I’d draw it out as such: Less is More More is Less Less is Less More is More So, Less is More implies expansive properties coming from viewer participation. More is Less implies clutter makes it difficult for viewer to participate and may obscure meaning or make viewer disinterested. (no focus / focus is scattered). Less is Less and More is More is what it is. Got less, get less. Got more, get more.

I’d draw it out [read full article]

 

The fastest sense to reach our attention facilities is sound. We react too slowly to light. Sound is physical-electrical. Waves hit eardrum, moving hammers, down cochlea from high to low frequency, physically buzzing sympathetic hairs, instantly converting to electrical signals. 50ms later (20 hertz – familiar? It should be), the ALR (auditory late response), then between 135-175 ms (a length of 40ms), the MMN (Mismatch Negativity) which gauges whether you’re hearing the same sound or something novel. All technically pre-attentive. But it’s a funny thing: Musicians can have attentive access even at the MMN stage of awareness, long before the P400 (400ms which is where the fully formed grammatical system is ready, where you can think, “Ew, I don’t like that”), and certainly by the P300 (300ms), which is either considered pre-attentive or attentive depending on how you look at it.

The fastest sense to [read full article]

 

I can. I’ve spent such a long time not talking about it that I just don’t. I don’t have a diagnosis; closest I had to any kind was “Generalized Anxiety Disorder” as a kid to which I had biofeedback and guided meditation training from a psychiatrist at age 11 (around 1983). Hooked up to a computer to control the noises and images it presented by using my feelings. It helped and helps as I use its techniques to cope. So, I think consequently, computers have become my main communication outlet. Online since 1989, never looked back. At the time, autism was kids spinning plates. I related strongly to those kids and couldn’t understand the “normal parents” and medical community who were baffled in these tv dramas. I understood them. I know why they spun the plates and what they experience. Still not diagnosed. I see things about Aspergers and High functioning autism. I know I’m in there. But my thinking is constrained by the influence of Carl Sagan as a kid — this skepticism and extreme care with words and meaning – and some things are hard to be precise to put into words. I’m slow to accept labels. I’ll identify as ADHD (ADD) variety and that was a long road. It was only until I saw a chapter in a book about ADHD that mentioned hyperfocus that I knew I could accept such a label. For now, I still say “I’m probably autistic spectrum”. Care with words. So difficult. Can I relate? Oh yes. Imagine every line you see is a circle turned on its side, containing more than you can see directly in a direction your visual systems can’t detect but your mind knows is there. Imagine looking into a crack and watching it open wide, all the fractures and details exposing in a super zoom. Gaps fascinate me. Interfaces fascinate me. SO much in there.I can. I’ve spent such a long time not talking about it that I just don’t. I don’t have a diagnosis; closest I had to any kind was “Generalized Anxiety Disorder” as a kid to which I had biofeedback and guided meditation training from a psychiatrist at age 11 (around 1983). Hooked up to a computer to control the noises and images it presented by using my feelings. It helped and helps as I use its techniques to cope. So, I think consequently, computers have become my main communication outlet. Online since 1989, never looked back. At the time, autism was kids spinning plates. I related strongly to those kids and couldn’t understand the “normal parents” and medical community who were baffled in these tv dramas. I understood them. I know why they spun the plates and what they experience. Still not diagnosed. I see things about Aspergers and High functioning autism. I know I’m in there. But my thinking is constrained by the influence of Carl Sagan as a kid — this skepticism and extreme care with words and meaning – and some things are hard to be precise to put into words. I’m slow to accept labels. I’ll identify as ADHD (ADD) variety and that was a long road. It was only until I saw a chapter in a book about ADHD that mentioned hyperfocus that I knew I could accept such a label. For now, I still say “I’m probably autistic spectrum”. Care with words. So difficult. Can I relate? Oh yes. Imagine every line you see is a circle turned on its side, containing more than you can see directly in a direction your visual systems can’t detect but your mind knows is there. Imagine looking into a crack and watching it open wide, all the fractures and details exposing in a super zoom. Gaps fascinate me. Interfaces fascinate me. SO much in there.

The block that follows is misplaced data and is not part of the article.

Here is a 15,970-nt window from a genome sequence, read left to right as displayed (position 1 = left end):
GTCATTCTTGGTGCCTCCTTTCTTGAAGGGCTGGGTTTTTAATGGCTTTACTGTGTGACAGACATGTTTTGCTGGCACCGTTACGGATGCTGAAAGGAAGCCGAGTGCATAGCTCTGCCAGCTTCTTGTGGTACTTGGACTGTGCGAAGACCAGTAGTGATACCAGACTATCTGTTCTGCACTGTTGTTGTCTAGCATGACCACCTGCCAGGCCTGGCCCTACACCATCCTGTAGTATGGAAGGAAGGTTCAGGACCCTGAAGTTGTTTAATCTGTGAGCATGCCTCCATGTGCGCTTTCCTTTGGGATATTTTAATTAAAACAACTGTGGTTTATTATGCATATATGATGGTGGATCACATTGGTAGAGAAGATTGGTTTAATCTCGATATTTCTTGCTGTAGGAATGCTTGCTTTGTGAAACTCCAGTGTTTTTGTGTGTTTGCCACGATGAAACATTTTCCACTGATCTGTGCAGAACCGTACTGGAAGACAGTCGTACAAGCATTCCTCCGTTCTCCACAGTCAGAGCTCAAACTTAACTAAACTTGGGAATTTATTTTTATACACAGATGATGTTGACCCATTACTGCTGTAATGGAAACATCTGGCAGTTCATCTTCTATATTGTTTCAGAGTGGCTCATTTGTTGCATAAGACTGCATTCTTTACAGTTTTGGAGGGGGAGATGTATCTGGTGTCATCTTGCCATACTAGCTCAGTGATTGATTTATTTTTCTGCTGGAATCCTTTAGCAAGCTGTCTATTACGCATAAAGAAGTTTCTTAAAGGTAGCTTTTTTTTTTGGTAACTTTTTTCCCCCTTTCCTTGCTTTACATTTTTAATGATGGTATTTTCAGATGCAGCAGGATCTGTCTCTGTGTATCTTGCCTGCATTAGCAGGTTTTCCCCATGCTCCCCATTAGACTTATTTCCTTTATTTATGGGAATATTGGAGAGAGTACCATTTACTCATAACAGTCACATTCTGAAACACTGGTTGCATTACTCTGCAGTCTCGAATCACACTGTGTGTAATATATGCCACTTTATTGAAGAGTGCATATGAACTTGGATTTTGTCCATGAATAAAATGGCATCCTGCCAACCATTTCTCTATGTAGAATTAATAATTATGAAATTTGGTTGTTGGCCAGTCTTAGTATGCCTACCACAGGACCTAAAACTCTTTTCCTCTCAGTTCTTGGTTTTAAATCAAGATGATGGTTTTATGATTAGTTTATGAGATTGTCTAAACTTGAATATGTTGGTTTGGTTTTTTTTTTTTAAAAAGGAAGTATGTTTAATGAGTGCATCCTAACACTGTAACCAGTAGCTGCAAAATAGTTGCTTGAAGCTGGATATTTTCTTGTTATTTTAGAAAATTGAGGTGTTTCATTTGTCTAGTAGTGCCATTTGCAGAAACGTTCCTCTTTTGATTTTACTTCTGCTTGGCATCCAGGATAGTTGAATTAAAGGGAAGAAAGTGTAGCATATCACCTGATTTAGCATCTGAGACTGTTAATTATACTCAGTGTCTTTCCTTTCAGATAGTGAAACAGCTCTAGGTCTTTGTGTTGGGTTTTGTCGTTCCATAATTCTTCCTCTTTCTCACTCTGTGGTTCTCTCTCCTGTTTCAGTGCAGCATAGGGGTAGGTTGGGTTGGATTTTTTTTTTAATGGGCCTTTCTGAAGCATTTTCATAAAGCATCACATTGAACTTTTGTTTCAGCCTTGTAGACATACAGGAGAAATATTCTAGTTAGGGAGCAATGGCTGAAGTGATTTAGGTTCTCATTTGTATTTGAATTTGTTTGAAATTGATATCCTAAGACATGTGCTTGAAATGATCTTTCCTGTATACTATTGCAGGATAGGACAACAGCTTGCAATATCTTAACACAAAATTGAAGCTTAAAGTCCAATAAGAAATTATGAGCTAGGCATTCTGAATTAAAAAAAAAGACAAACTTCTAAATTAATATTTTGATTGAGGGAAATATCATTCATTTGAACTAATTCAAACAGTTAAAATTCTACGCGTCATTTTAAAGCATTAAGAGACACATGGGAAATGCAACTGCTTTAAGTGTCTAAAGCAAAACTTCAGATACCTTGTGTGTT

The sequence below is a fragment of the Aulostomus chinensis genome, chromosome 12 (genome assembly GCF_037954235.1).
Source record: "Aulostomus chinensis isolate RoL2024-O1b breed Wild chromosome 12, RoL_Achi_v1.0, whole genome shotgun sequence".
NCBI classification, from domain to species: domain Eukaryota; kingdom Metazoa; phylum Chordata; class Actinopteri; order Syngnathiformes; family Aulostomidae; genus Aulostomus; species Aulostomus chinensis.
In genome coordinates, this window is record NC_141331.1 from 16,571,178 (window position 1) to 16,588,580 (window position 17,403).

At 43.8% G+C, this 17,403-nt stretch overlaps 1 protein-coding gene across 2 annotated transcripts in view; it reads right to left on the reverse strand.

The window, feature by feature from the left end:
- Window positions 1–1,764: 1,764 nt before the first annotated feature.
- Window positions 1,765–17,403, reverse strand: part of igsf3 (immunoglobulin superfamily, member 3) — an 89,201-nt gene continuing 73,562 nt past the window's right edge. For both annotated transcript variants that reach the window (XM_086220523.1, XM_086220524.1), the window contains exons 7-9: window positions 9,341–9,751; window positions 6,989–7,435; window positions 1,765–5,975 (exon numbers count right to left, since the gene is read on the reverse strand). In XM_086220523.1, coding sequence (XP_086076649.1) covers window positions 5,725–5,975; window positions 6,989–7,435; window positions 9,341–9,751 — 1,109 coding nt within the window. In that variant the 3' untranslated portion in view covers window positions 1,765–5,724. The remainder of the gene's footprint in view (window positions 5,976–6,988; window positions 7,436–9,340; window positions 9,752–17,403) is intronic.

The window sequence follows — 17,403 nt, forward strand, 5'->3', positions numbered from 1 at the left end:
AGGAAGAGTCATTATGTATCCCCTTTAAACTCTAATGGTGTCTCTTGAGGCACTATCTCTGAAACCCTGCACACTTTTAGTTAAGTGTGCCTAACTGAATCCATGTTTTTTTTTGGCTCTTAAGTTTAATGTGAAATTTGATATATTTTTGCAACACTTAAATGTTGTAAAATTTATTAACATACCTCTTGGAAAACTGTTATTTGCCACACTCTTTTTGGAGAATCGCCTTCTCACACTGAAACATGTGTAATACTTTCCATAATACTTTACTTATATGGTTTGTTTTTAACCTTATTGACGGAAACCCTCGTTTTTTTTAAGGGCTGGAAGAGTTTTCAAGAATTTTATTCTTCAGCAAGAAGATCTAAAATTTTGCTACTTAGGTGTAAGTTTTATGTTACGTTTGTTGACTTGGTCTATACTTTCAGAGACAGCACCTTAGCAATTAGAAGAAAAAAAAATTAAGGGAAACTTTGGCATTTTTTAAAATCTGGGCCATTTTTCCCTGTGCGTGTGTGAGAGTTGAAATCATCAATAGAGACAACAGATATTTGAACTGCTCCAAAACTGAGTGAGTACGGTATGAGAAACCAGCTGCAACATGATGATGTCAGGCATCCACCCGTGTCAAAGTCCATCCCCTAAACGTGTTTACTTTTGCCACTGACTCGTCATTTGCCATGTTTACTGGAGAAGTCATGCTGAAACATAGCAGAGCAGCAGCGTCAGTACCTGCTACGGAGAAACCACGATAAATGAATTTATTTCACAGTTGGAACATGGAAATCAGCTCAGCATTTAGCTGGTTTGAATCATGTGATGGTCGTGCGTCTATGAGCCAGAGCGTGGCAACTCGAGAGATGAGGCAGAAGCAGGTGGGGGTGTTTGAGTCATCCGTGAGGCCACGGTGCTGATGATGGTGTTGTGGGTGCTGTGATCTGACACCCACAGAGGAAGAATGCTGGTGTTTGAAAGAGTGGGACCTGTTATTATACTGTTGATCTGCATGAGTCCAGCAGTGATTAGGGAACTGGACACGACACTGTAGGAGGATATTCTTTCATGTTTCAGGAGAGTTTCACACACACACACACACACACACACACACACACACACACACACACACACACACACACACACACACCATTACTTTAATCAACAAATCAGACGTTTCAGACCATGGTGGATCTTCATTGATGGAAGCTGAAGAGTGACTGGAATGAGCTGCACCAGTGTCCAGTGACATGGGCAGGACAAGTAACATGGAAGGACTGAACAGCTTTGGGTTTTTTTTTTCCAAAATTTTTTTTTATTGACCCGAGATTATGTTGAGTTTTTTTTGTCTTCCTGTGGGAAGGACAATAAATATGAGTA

I can. I’ve spent [read full article]